Multi-instrumentalist Noah Baerman was born with an incurable connective tissue disorder known as Ehlers-Danlos Syndrome. Ripples is his feel-good way of sidestepping sympathy and getting us focused on his work. It parlays a heightened awareness for people in strife with an ambitious desire for multifaceted musical expression.
Since 2012, Baerman has been Artistic Director of Resonant Motion, Inc., an organization tying music to social causes. He also formed the Jazz Samaritan Alliance, comprised of artists who work on socially conscious music. Among his eight prior albums is a tribute to Dr. Martin Luther Jr.
It all sounds like a road earnestly paved with good intentions, and those fears of “Up With People”-style banality are realized on the opening track to Ripples, “Time Is Now,” which is replete with relentlessly cheerful vocals and a faux-snazzy arrangement.
Fortunately, that’s the nadir. Most of the rest of Ripples makes shrewd use of Baerman’s top-drawer cohorts, while Baerman himself emerges as a composer-performer with a particular knack for stylishly funky hard-bop and buttery chamber-jazz balladry. “Motherless” borrows from the “Motherless Child” spiritual but is better appreciated for the expansive solo space accorded vibraphonist Chris Dingman and alto saxophonist Kris Allen (both unaccompanied) followed by spirited runs from tenor saxophonist Jimmy Greene and Baerman on B3 organ.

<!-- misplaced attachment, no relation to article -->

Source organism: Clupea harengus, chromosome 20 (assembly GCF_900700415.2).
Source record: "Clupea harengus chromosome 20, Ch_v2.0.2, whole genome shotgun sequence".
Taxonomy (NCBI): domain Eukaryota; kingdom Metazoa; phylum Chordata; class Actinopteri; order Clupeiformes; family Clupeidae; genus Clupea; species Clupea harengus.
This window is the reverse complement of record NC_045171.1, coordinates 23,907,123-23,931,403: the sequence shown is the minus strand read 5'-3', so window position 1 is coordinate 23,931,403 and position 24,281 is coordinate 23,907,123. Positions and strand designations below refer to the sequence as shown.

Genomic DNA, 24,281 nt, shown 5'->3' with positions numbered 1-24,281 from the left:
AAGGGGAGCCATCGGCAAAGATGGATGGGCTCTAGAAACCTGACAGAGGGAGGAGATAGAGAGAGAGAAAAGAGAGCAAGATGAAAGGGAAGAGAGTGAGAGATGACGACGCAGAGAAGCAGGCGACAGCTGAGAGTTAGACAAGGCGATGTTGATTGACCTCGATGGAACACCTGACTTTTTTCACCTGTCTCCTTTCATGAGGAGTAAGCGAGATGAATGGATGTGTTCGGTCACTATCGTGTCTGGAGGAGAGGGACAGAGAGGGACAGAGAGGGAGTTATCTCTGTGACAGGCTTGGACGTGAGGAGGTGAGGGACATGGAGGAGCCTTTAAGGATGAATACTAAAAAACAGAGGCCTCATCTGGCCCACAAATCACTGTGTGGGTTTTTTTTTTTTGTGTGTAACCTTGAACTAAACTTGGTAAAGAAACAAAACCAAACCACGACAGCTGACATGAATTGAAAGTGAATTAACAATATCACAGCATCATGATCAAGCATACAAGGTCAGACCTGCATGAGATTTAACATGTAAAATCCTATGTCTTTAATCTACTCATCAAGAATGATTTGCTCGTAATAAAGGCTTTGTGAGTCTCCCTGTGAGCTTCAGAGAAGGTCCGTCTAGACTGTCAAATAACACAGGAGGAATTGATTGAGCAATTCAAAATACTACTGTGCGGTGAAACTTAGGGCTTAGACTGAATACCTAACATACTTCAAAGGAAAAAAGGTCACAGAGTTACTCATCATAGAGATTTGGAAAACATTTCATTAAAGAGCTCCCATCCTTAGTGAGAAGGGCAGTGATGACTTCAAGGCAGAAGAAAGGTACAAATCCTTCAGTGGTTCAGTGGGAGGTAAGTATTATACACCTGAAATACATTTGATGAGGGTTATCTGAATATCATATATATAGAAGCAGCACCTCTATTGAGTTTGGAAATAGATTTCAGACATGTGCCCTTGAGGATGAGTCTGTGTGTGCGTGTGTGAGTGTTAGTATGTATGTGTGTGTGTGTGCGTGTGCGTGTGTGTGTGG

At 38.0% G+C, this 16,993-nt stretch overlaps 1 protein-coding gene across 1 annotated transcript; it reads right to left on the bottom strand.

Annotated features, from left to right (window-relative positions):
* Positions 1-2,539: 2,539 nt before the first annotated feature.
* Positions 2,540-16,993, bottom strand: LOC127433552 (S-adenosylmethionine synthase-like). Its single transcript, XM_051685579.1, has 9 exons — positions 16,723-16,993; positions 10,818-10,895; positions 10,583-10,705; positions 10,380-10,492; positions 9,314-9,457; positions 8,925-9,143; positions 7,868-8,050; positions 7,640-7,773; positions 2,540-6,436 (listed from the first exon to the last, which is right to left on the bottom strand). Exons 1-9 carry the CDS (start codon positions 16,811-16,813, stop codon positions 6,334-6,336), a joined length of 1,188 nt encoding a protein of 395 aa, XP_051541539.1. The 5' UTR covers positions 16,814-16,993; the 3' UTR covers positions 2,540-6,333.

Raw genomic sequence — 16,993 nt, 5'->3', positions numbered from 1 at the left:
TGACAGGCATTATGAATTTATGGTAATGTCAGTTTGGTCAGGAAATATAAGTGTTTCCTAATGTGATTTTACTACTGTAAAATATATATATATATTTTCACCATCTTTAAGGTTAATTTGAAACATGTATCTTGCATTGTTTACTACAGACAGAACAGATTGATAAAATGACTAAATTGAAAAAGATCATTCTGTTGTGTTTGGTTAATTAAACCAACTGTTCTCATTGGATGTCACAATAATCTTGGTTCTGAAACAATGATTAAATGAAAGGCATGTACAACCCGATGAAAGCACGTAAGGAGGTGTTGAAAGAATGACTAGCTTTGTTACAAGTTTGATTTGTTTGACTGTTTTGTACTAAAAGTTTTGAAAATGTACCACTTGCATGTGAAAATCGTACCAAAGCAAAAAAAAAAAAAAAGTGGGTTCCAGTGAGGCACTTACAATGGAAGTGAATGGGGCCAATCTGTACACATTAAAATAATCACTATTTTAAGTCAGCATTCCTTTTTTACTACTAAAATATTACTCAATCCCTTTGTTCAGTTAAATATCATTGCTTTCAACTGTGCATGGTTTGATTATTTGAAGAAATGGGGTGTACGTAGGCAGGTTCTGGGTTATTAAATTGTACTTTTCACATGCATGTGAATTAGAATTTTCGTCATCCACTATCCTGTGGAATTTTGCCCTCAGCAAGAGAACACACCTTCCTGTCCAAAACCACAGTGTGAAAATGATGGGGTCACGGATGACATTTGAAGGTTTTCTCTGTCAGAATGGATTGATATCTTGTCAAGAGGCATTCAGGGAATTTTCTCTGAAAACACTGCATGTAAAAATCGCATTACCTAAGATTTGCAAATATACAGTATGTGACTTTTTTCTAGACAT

Ripples brims with bittersweet tributes. “Peeling the Onion,” for a member of his wife’s family battling incurable lung cancer, is loaded with masterfully percussive beats from bassist Linda Oh, drummer Johnathan Blake and Dingman, while Baerman breaks out a slide guitar solo. “Lester,” about a foster care child whose eventual adoption into a loving family didn’t prevent him from suicide (“for our society to evolve, we must find the strength and compassion not to look away,” Baerman writes in the liner notes), is a sprightly number anchored by a glorious bop workout from the venerable pianist Kenny Barron, Baerman’s teacher at Rutgers. There is also estimable work from Baerman’s standing trio of a decade, bassist Henry Lugo and drummer Vinnie Sperrazza, on three tracks, and four songs featuring a chamber quintet. Ripples dares to celebrate whenever and however possible. The connective tissue problems in Baerman’s body don’t extend to his muse.